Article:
What about the creative rights of the person building the robot? When addressing free speech rights, the Supreme Court has tended to protect creativity and has been unsympathetic toward the idea that fiction can cause harm. But is a robot with somebody’s face unharmful fiction? The court allows lawmakers to ban child pornography, but not purely virtual child pornography, reasoning that fictionalized pornography doesn’t actually harm a real child. Lower courts have split, however, on whether it is permissible to arrest somebody for photoshopping an image of a real child’s face onto adult pornography. No child would have been actually harmed in the making of the image. But some courts see a reputational and dignitary harm to a real child associated with porn. Because of the innate responses we seem to have to robotic actors, such dignitary arguments take on even more force when we’re talking about a robot rather than a static image. Robots may thus provide the testing ground for the extent to which U.S. courts believe in protecting personhood.
The issues go beyond right of publicity. Robotic ScarJo raises all kinds of questions about gender, biases, and ethics in robot design. If current A.I. interfaces like Siri and Cortana are any indication, “robotification” is more likely to happen to women. (Although, yes, Siri’s default is a man in some countries—likely reflecting differing biases about gender roles.) It’s important to ask ourselves why.
What if instead of making the Scarlett Johansson robot without the actress’s permission, a robot manufacturer legally licensed her face and trotted out millions upon millions of ScarJos to serve as personal assistants? Is this ethical? Robot designers know we respond to anthropomorphic features, including indicators of gender. They study the ways, both for good and for bad, that robot design can affect or elicit human behavior. In one study, men were more likely to donate money to a female robot. In another, users disclosed more or less information about dating, based on whether a robot was male or female. People have gender biases, and bring them into their interactions with new technologies. This is no doubt true of race, as well; most robots currently have a Eurocentric design.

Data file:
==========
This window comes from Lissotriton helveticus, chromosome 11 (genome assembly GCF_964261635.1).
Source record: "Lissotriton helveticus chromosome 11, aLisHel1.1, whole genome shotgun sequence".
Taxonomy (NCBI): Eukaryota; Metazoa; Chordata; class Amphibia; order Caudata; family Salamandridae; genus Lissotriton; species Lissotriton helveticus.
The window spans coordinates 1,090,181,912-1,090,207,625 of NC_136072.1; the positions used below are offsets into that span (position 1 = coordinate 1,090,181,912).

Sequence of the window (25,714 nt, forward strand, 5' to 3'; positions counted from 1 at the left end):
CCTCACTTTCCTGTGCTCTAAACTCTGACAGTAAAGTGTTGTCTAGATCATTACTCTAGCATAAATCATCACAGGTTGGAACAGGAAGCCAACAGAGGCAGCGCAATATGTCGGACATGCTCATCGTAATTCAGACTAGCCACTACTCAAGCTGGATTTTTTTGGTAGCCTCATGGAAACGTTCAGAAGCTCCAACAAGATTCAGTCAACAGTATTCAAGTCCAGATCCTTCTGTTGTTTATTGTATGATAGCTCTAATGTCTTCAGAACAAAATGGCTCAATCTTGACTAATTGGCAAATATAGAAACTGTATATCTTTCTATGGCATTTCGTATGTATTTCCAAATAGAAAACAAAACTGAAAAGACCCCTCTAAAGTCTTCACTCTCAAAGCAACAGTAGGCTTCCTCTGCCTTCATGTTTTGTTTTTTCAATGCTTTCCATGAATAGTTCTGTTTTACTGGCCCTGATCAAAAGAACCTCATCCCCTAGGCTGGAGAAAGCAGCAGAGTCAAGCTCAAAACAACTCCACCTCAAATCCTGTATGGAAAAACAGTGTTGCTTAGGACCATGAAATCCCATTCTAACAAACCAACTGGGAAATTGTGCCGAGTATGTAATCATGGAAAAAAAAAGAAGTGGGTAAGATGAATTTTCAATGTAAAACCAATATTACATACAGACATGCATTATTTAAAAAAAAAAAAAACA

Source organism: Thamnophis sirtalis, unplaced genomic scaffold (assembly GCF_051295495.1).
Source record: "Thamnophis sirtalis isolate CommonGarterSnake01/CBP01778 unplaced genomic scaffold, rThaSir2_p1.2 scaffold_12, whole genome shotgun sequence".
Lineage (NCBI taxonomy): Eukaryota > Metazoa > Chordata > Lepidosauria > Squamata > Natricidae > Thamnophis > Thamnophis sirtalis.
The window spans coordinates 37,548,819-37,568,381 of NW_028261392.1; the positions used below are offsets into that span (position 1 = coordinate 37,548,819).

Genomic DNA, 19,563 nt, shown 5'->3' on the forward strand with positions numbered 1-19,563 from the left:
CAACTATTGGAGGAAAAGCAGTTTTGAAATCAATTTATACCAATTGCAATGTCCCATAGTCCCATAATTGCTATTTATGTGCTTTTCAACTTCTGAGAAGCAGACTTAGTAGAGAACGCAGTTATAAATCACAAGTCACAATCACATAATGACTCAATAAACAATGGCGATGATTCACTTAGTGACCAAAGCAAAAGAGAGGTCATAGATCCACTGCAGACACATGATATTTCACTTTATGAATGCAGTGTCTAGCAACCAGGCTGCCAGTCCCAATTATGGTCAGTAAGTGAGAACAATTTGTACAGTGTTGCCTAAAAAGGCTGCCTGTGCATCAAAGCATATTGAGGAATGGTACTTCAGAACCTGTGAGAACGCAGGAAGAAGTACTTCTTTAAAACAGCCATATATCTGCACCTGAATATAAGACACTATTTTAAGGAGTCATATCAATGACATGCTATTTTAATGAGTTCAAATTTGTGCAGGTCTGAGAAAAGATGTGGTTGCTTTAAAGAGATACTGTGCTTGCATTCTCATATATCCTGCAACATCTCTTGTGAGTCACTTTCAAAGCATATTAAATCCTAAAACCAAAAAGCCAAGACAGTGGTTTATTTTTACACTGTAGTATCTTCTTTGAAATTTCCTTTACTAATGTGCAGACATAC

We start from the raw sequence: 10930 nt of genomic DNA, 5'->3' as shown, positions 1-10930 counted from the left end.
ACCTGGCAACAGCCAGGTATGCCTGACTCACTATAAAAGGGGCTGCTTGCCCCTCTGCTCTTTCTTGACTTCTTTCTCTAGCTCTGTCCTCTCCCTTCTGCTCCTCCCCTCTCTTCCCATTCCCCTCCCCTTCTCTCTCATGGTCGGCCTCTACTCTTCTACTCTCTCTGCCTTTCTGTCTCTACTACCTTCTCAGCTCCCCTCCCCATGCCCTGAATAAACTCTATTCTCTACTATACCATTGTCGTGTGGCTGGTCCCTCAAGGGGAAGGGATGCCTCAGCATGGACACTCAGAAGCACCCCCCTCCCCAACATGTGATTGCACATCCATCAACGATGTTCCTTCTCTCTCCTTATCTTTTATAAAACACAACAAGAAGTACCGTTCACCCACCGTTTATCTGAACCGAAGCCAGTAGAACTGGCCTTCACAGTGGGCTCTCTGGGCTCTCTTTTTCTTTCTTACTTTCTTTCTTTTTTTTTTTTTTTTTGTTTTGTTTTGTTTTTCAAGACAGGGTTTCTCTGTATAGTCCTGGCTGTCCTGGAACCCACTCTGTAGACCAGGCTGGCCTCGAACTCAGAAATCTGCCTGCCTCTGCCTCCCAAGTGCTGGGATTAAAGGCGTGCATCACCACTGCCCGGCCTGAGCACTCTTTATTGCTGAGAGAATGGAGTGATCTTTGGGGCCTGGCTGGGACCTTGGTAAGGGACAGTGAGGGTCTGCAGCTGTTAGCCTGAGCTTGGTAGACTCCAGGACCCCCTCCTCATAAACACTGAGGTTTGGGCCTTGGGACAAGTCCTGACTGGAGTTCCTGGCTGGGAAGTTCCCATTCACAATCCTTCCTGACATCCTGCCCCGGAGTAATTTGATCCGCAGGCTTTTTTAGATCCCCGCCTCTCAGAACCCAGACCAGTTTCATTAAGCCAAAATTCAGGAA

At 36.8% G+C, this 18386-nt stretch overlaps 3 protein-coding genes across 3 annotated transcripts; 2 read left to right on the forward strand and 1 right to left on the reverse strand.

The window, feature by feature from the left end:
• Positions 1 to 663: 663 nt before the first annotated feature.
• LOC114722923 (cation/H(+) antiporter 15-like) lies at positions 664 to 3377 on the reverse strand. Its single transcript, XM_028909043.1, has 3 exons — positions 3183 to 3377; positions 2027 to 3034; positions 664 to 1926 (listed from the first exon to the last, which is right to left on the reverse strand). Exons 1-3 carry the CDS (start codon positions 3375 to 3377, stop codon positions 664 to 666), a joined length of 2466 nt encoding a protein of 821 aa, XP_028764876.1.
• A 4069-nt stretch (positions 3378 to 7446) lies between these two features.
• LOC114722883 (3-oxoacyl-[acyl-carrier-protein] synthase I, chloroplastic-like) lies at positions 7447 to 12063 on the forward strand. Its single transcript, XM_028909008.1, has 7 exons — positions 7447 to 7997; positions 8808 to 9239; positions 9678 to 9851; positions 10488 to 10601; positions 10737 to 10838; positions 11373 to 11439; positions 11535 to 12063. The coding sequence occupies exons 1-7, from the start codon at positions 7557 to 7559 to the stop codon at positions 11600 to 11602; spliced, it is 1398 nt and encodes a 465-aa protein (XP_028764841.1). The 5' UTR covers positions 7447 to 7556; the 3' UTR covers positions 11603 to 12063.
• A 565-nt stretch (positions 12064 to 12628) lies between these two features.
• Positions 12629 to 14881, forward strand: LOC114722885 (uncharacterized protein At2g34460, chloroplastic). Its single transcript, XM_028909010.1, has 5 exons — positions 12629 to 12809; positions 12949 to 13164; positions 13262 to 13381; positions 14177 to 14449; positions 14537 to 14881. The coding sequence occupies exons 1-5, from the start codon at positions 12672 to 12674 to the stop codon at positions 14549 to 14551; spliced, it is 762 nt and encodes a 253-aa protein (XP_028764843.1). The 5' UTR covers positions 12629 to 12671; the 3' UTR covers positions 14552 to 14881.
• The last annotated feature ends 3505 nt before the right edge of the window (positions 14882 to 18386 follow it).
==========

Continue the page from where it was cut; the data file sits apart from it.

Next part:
We should be having real discussions about the ethics of the design of such interfaces, from questioning embedded gender and racial biases, to worrying about consumer protection when ScarJo bot asks you, in her husky voice, to buy her an upgrade. Scarlett Johansson the robot shows us that technological design is never neutral. It comes embedded with somebody’s values, and it’s worth asking whether those values are desirable.
These conversations are only just beginning. In many ways, robots are not different; they’ll traverse the legal landscape, raising many of the same old legal problems. But in some instances, they force us to return to first principles, and to see different kinds of harms where there weren’t recognized harms before. Scarlett Johansson robot isn’t just creepy. She’s a harbinger of complicated legal and ethical change.
This article is part of Future Tense, a collaboration among Arizona State University, New America, and Slate. Future Tense explores the ways emerging technologies affect society, policy, and culture. To read more, follow us on Twitter and sign up for our weekly newsletter.